Food Safety Is Less Important Than Showering Rich People With Money.

Apparently, Oklahoma Sen. Tom Coburn loves two things in this world: needless obstruction and salmonella:

Coburn's office confirmed to POLITICO on Tuesday that the Republican is objecting to moving forward with the bill on the grounds that it will add to the burgeoning federal budget. Coburn has become the GOP champion for demanding that legislation be fully paid for, staging or threatening filibusters this year on legislation ranging from war spending to unemployment benefits.

"Yes, he’s concerned the bill is not offset," said Coburn spokesman John Hart. "We can’t afford to spend money we don’t have any longer."

The fuss is over a new food-safety bill that would be the first major overhaul of the system in more than 70 years. While the legislation gained attention after this summer's massive salmonella outbreak -- and subsequent investigation into the egg farm's criminal irresponsibility -- it's been on the table for over a year; House Democrats, passed their version of the bill in July 2009, with ample support from Republicans. The bill itself is a no-brainer; it would require farmers and food manufacturers to identify risks, prevent contamination, and monitor procedures for safety, updating them when necessary. Further inspection and enforcement from the FDA would be funded with a small fee levied on food producers and importers. Similar measures have been in place for seafood and juice producers since the 1990s and are widely thought to have been effective in reducing outbreaks. It's pretty much accurate to say that Coburn's objection marks him as resolutely pro-food contamination.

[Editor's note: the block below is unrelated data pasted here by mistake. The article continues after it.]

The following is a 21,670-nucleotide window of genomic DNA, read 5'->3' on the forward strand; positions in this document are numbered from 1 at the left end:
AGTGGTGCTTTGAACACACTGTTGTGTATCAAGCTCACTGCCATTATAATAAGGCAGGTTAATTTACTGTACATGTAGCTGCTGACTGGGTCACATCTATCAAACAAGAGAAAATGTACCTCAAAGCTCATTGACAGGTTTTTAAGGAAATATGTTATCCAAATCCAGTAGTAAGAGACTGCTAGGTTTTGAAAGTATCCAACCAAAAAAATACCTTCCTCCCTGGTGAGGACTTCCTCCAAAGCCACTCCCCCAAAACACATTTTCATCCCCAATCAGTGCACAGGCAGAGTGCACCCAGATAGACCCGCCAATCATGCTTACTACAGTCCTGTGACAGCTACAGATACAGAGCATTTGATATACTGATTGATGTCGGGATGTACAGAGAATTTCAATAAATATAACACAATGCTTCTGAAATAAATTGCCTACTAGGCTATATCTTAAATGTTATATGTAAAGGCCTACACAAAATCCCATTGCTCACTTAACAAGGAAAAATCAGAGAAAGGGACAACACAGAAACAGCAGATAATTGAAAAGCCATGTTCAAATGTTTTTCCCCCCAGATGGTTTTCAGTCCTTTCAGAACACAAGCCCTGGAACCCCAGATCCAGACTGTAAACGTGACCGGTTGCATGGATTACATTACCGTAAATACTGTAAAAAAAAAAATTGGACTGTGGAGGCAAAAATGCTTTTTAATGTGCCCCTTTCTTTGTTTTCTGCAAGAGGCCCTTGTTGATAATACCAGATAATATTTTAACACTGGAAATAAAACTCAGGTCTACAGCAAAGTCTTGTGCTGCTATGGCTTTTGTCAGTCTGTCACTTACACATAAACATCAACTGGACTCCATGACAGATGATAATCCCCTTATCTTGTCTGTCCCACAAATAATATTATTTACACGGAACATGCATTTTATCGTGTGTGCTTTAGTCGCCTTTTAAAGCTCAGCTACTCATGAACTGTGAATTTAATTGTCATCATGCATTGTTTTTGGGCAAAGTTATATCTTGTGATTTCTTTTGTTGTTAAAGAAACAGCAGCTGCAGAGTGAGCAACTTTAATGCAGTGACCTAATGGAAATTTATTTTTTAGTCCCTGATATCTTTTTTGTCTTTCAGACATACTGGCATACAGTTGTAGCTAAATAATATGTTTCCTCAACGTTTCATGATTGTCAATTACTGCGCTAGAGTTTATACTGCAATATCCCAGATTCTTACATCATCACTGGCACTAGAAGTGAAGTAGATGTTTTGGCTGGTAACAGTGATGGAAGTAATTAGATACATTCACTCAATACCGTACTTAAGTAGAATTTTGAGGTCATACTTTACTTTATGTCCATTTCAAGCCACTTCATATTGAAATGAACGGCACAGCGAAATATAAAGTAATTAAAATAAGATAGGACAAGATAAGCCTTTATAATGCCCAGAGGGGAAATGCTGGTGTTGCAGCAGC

I should also add that Coburn's deficit concerns, like those of his colleagues, are incredibly disingenuous; at $1.4 billion over five years, the Congressional Budget Office lists this new system as deficit neutral and compliant with the Senate's pay-go rules. By contrast, the Bush tax cut extension -- which Coburn supports in full -- will cost $3.9 trillion over the next 10 years, with costs growing in each subsequent decade. In other words, Coburn is "meh" about the 5,000 people killed by tainted food every year but absolutely bonkers about shoveling taxpayer cash at the rich. It's nice to see that he has his priorities in order.

-- Jamelle Bouie

You may also like